Earth Day is a perfect time to talk about fabric thrifting and reuse. One of my favorite sources of fabric is houseware items like tablecloths and curtains, although I’ve used sheets, blankets and bedspreads too. They are often just big rectangles with plenty of useable fabric and few seams.
There are a few things to consider when reusing an item for garment sewing. First of all, I consider fabric content. Can you guess what it is? Is there still a label? Is this fabric washable? Burning a small piece of your fabric can help determine content. This burn test guide from Threads can teach you how different materials react to burning.
Most of my reuse fabrics have been cotton or mostly cotton. I always prewash to check for shrinkage and color fastness. While a tablecloth may have been washed many times, a curtain might not have been. If there are trims, pleats, or hooks, carefully unpick and remove them before washing.
Now that your fabric is washed, what is its condition? Check for sun fading and small holes. In a big piece of fabric, it is easy to cut around small areas of damage, but make sure you mark them before you lay out your pattern. I cut two shirts out of a damaged bedspread, so don’t assume that a little hole means the fabric is ruined.
Because you can’t control the size of a reused item, lay out your pattern carefully before cutting. Be flexible about cutting on the cross grain or using a different fabric for facings. Sometimes you may have to include a seam or other detail from the original item. Making it work is part of the fun.
There are lots of great reasons to reuse and thrift. I like to give new life to something that is no longer being used. It is also a great way to save money. Most of my reused items have been gifts from people who knew that I sew. Sometimes an older item is something unique that you would never find in a fabric store. I currently have a tablecloth that’s just waiting for the right pattern.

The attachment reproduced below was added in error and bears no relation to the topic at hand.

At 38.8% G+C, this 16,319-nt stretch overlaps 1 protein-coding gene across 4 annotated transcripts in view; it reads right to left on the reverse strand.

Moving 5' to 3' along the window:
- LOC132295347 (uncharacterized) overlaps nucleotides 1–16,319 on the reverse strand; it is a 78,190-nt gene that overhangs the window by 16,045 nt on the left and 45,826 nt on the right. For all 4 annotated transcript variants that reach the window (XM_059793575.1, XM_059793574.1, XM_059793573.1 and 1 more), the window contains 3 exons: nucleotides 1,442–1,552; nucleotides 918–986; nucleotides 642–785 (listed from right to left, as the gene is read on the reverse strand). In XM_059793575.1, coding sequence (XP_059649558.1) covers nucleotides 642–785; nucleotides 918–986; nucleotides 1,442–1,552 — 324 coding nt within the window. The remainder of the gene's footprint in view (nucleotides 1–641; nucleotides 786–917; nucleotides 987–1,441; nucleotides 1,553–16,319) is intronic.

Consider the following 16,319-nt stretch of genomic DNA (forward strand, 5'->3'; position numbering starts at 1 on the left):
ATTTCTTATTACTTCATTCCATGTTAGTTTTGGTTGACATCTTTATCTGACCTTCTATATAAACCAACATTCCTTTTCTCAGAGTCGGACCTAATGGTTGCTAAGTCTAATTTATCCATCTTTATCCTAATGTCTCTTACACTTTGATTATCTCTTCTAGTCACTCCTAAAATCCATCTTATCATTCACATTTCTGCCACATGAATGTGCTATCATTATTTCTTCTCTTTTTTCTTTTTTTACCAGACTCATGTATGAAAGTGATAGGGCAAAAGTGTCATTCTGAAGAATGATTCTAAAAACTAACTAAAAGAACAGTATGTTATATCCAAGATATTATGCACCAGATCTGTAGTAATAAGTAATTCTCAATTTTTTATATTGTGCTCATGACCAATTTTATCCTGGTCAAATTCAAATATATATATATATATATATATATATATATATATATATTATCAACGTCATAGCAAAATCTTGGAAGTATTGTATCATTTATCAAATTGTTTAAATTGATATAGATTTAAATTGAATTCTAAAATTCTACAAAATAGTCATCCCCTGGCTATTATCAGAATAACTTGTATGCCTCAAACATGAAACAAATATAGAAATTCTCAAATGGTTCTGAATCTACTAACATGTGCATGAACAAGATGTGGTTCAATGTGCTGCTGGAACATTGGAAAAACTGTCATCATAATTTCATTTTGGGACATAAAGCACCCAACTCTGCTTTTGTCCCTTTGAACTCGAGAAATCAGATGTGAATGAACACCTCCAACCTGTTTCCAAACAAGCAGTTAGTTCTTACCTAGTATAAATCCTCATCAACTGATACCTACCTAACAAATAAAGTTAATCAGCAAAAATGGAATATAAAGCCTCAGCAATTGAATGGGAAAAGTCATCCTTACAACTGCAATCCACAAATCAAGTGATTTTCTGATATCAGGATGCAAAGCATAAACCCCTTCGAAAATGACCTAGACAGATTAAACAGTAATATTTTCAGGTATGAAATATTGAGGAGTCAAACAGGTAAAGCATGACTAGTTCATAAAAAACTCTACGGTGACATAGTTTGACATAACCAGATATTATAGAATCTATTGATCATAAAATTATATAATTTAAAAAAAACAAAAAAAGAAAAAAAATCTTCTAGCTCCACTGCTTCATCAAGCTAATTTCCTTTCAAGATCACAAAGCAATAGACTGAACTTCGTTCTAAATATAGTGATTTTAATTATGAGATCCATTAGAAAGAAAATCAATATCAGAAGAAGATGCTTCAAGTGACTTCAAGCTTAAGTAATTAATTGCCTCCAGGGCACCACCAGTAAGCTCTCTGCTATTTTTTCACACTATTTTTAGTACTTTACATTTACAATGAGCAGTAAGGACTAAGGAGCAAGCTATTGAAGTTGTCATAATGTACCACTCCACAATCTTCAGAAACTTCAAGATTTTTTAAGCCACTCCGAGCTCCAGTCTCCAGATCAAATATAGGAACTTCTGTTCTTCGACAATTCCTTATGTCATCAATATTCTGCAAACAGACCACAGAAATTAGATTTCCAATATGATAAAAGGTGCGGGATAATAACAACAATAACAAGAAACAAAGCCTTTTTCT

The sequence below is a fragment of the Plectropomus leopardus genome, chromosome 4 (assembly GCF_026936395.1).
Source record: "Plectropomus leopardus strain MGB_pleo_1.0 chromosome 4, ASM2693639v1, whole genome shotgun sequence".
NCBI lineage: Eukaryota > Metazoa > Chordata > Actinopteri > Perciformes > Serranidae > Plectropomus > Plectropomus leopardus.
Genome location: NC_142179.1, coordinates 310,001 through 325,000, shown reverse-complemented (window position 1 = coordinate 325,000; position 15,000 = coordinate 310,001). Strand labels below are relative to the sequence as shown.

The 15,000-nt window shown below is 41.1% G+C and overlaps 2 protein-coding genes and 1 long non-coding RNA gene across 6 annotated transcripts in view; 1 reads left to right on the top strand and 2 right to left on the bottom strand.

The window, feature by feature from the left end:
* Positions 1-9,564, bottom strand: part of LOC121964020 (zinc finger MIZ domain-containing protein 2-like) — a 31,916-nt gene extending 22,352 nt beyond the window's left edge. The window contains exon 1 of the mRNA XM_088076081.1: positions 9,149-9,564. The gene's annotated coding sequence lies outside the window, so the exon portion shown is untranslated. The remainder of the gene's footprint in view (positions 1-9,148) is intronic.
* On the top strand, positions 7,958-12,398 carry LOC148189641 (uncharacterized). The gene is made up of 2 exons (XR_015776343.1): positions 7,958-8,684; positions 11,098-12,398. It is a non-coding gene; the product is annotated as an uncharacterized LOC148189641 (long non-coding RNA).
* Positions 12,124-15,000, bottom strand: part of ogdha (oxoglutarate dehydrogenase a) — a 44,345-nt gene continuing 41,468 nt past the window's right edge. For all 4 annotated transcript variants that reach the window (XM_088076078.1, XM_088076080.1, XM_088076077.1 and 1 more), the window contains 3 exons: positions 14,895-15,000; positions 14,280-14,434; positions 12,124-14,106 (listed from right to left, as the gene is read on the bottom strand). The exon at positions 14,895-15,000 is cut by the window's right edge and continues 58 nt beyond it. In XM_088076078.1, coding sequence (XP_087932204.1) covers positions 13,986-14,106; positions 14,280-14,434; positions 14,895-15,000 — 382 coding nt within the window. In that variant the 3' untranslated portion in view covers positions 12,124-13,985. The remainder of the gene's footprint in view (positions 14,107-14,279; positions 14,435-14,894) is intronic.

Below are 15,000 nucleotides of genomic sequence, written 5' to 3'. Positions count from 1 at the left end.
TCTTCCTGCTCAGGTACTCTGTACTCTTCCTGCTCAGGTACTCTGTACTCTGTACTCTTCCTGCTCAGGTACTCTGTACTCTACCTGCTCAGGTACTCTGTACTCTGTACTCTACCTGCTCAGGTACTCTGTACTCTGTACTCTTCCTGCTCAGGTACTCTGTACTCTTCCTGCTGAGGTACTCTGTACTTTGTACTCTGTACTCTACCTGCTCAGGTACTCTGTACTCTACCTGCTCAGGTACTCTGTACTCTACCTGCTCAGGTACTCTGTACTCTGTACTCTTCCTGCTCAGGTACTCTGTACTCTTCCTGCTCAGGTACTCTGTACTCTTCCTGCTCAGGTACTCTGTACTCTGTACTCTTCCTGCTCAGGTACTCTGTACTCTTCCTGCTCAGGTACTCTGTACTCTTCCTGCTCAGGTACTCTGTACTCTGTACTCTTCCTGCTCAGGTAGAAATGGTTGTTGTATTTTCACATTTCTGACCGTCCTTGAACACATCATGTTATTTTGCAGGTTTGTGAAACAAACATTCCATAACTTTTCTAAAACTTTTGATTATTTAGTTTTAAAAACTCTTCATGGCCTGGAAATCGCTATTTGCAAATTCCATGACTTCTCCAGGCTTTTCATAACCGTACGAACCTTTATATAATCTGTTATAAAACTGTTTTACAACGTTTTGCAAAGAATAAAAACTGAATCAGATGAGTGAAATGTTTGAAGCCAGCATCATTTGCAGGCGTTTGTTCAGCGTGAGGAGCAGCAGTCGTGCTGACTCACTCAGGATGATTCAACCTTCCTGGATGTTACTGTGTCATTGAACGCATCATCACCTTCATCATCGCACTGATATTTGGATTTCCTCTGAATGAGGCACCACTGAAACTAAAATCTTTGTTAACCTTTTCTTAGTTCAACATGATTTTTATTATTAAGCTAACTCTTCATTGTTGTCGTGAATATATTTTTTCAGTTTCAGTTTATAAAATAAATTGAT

Thrifting and Buying Vintage Fabric
by Tanya Hughes
Over the past few years I have got into collecting and using vintage fabrics. Not only do they often have more interesting prints than new fabrics, but they are usually better quality. These are fabrics that are already out there, so they aren’t causing any harm to our environment to produce. Vintage fabrics are often forgotten or unwanted, so you are giving them new life when you transform them into garments.
Vintage fabrics can be purchased online or in person. My favorite place to buy vintage fabric is on eBay, as I can often score a deal on these beautiful pieces. I also buy vintage fabric from sellers on Instagram, on Etsy, at estate sales and antique and thrift stores.
Along with being cost-effective and earth-friendly, with vintage fabrics you can find fabrics that are no longer produced today. I can’t imagine buying new sheer wool or cold rayon in 2019.
You do need to be aware of fabric condition as you’re dealing with textiles that are 50+ years old. Vintage fabrics are often lovingly stored by their former owners, but you can sometimes see problems with fold lines, moth holes or dye bleed. These are things that you can often deal with by cutting around the “flaws”. Dirty fabrics can be soaked in different solutions, which will usually remove any dinginess or debris. I start by soaking in water and ivory soap and then move on to oxy clean or retro clean depending on the fabric and the severity of the staining. Sometimes it just takes a round in the washing machine, which is why my favorite vintage fabrics are cottons.
You can also re-purpose vintage fabrics from things like drapes. A couple of years ago I looked through some old trunks that were my grandparents and found a bunch of curtains from the 1950’s. I soaked the usable fabrics and made two dresses out of those curtains. All it took was some time spent with my seam ripper and I had unique fabrics ready to be cut into dresses. A lot of sewists like to use sheets, duvet covers and tablecloths as well as curtains.
When I’m searching for fabric “in the wild”, I don’t just look for vintage fabrics. I am also on the hunt for any usable pieces that suit my fancy. A few months ago I came across the “mother lode” of newer cotton fabrics that were all 3-6 yards and perfect for summer dresses. You never know what will be hiding in a box of fleece and quilting scraps at a thrift store. In addition to fabrics, I also pick up sewing supplies when I’m thrifting and thanks to my obsession, I have quite a stash of vintage notions in my sewing room. My goal has been to purchase less “new” things and use more vintage fabrics and notions that are usually unwanted and often discarded.